• $\begingroup$ @user1729: I never said this is a perfect solution. I merely point out that it is (IMHO) a better solution than deleting a question and asking it anew. (We agree that in general it is not a good idea to delete questions just to shed down-votes. So naturally one would want to ask first on meta before one does so. That would produce no fewer "spam" posts than the "pleading on meta" method.) $\endgroup$ – Willie Wong Jun 20 '13 at 12:13
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    $\begingroup$ I am also not convinced that the type of people who don't check meta will be more likely to review their downvotes because of an automatic system message. (I however support that MSO feature-request since the only downside I can imagine is that it crowds my inbox a tiny bit more (my downvote rate is much lower than the rate at which people post questions on meta!)) $\endgroup$ – Willie Wong Jun 20 '13 at 12:18
  • $\begingroup$ @WillieWong I presumed that you did not believe that this method was perfect. In my comment I merely wanted to make it known that I believed that it is not perfect, and was not attempting to compare my own opinion with that of others. Also, I agree with your second comment. I have a question about your brackets in the first comment...which I will post in two ticks... $\endgroup$ – user1729 Jun 20 '13 at 12:32
  • $\begingroup$ I am unsure what you mean when you say "So naturally one would want to ask first on meta before one does so. That would produce no fewer 'spam' posts than the 'pleading on meta' method." What is the "That" which you are referring to? My point about the spam is that any informal system which is set up could get out of hand. Pleading on Meta should be an exceptional activity, done for posts which are of general interest and might be useful for future readers... $\endgroup$ – user1729 Jun 20 '13 at 12:33
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    $\begingroup$ ...but I have visions of such a process quickly deteriorating, with people plugging their homeword questions and are basically just after rep points (bearing in mind you get 5 times as much rep (in absolute value...) for an up vote than for a down-vote). Someone with a -1 post is going to come to Meta to complain, and someone is going to upvote them. On the other hand, it may happen that lots of people will downvote and so their plugging will backfire. Interesting... $\endgroup$ – user1729 Jun 20 '13 at 12:33
  • $\begingroup$ @user1729: my point is that any case where I can imagine "deleting and then reposting" would be an exceptional case. And exceptional cases will need community review: we can't just give them a carte blanche under some vague guideline as you wrote down. So now we have this informal system on meta to vet whether a question should be allowed to be deleted and reposted... well, whiners gonna whine, and what's to stop your scenario from happening in this case? :-) $\endgroup$ – Willie Wong Jun 20 '13 at 12:49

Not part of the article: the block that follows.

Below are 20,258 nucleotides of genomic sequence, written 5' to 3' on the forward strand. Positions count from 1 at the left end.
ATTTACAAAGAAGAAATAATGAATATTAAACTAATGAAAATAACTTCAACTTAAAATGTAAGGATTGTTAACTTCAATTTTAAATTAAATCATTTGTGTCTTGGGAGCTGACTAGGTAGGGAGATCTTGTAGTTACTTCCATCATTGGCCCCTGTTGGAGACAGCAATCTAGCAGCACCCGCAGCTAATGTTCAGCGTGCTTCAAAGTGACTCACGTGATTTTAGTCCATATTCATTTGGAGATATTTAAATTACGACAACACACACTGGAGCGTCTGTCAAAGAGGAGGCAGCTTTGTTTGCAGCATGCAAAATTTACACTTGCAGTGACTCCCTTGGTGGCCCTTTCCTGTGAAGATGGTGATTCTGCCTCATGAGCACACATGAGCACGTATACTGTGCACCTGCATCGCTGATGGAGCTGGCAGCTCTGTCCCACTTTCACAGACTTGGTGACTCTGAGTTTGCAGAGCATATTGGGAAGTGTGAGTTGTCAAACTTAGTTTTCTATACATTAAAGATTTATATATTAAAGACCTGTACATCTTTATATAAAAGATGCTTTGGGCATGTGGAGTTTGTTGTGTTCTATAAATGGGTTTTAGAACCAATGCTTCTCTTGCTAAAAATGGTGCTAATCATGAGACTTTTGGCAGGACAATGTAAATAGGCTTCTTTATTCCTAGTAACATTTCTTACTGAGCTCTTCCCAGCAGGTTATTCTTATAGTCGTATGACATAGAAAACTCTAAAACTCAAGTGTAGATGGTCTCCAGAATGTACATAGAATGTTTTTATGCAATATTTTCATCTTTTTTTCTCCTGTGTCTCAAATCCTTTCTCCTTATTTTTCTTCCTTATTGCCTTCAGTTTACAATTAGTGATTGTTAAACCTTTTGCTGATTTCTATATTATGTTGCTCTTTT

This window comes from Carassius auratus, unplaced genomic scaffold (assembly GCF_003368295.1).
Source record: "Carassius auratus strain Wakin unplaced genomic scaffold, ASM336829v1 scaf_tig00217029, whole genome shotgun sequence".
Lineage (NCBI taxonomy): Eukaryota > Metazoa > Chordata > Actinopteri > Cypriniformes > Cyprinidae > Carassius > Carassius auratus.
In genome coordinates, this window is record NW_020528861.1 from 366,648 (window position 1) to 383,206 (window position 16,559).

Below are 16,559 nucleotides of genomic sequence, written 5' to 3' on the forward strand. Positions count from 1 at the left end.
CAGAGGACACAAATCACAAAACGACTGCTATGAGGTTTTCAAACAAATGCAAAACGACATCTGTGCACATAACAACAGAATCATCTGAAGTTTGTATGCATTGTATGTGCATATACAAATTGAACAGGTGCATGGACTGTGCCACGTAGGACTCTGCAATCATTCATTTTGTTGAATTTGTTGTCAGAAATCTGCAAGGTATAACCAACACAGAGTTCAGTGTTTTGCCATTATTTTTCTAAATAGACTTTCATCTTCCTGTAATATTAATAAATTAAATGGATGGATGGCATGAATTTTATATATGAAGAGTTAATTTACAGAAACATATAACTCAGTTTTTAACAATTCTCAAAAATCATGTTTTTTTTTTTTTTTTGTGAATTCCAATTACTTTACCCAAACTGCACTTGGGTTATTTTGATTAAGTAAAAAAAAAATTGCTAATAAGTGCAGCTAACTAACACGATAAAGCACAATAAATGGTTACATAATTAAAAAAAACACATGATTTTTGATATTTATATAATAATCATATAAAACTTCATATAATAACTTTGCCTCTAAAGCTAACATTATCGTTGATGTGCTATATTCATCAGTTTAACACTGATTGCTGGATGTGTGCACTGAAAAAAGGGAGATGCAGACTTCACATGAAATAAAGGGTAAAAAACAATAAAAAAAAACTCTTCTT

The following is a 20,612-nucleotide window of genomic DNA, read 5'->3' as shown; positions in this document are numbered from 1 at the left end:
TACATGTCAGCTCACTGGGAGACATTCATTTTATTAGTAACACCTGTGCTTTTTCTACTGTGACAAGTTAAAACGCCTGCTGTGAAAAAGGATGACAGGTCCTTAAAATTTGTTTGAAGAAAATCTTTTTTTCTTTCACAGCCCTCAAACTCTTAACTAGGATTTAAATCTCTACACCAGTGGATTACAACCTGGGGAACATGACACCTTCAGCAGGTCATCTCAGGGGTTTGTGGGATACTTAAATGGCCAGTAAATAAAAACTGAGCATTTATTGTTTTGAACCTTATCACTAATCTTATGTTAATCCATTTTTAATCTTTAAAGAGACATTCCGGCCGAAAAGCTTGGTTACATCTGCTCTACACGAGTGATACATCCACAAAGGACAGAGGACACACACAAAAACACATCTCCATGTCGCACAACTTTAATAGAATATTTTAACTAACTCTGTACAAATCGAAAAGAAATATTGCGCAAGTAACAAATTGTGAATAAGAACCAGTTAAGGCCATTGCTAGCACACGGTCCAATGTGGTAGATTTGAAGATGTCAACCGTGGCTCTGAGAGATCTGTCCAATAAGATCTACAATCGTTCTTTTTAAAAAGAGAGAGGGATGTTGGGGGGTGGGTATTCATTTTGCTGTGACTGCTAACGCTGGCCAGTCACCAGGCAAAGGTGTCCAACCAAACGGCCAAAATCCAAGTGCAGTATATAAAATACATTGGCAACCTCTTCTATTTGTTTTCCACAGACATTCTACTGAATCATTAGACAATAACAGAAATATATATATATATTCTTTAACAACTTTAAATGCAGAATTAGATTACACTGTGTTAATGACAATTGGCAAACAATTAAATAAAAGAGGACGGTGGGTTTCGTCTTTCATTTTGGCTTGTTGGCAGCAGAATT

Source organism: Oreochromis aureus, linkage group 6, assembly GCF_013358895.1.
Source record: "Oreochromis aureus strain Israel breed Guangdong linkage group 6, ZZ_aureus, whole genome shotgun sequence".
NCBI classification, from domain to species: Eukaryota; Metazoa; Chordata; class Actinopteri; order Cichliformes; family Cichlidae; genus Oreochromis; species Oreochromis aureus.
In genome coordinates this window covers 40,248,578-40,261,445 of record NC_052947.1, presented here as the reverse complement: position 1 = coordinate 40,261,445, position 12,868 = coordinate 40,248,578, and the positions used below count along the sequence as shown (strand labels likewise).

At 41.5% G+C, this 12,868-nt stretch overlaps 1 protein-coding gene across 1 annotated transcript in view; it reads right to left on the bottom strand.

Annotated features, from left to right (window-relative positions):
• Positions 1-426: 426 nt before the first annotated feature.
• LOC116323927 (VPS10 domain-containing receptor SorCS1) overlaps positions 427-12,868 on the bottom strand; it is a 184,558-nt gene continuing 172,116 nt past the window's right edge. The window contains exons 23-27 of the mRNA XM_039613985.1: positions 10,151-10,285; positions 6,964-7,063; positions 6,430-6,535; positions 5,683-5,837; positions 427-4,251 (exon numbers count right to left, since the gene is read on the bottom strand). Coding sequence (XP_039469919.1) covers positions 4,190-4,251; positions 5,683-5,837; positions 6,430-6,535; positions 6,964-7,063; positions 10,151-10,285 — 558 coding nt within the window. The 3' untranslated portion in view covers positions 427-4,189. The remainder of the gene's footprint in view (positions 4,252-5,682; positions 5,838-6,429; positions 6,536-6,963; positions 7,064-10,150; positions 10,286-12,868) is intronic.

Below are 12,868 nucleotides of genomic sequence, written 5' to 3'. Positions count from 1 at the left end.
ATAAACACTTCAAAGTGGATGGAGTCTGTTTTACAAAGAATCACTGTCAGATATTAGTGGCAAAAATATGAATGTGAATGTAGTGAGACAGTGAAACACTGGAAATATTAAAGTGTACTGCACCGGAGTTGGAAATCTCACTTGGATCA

• $\begingroup$ @WillieWong: My scenario was meant to be about this case! If people start coming to Meta to claim their post is "exceptional", then this will happen more and more frequently and, well, the scenario will happen. Perhaps posts should only be considered if they are proposed by an high-rep user different from the OP? $\endgroup$ – user1729 Jun 20 '13 at 12:55
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    $\begingroup$ @user1729: Experience has suggested to me that for things like this, it is perhaps easier in the long run to not have any "written rules". Having "written rules" for these kinds of things will: (a) make people angry when other people breaks them (b) make people want to test the limit of the rules (c) encourage rule-lawyering (d) limit our ability to address problems in a timely fashion. Furthermore, "rule drafting" in general on this Meta has been largely unsuccessful :-(. $\endgroup$ – Willie Wong Jun 20 '13 at 14:46
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    $\begingroup$ That said, I think most readers of Meta would already have the sort of filter you ask for built-in: I'm sure a request made by your account will result in a somewhat different reception than one made by an account of User X with 35 rep and two questions voted -8 on main... $\endgroup$ – Willie Wong Jun 20 '13 at 14:48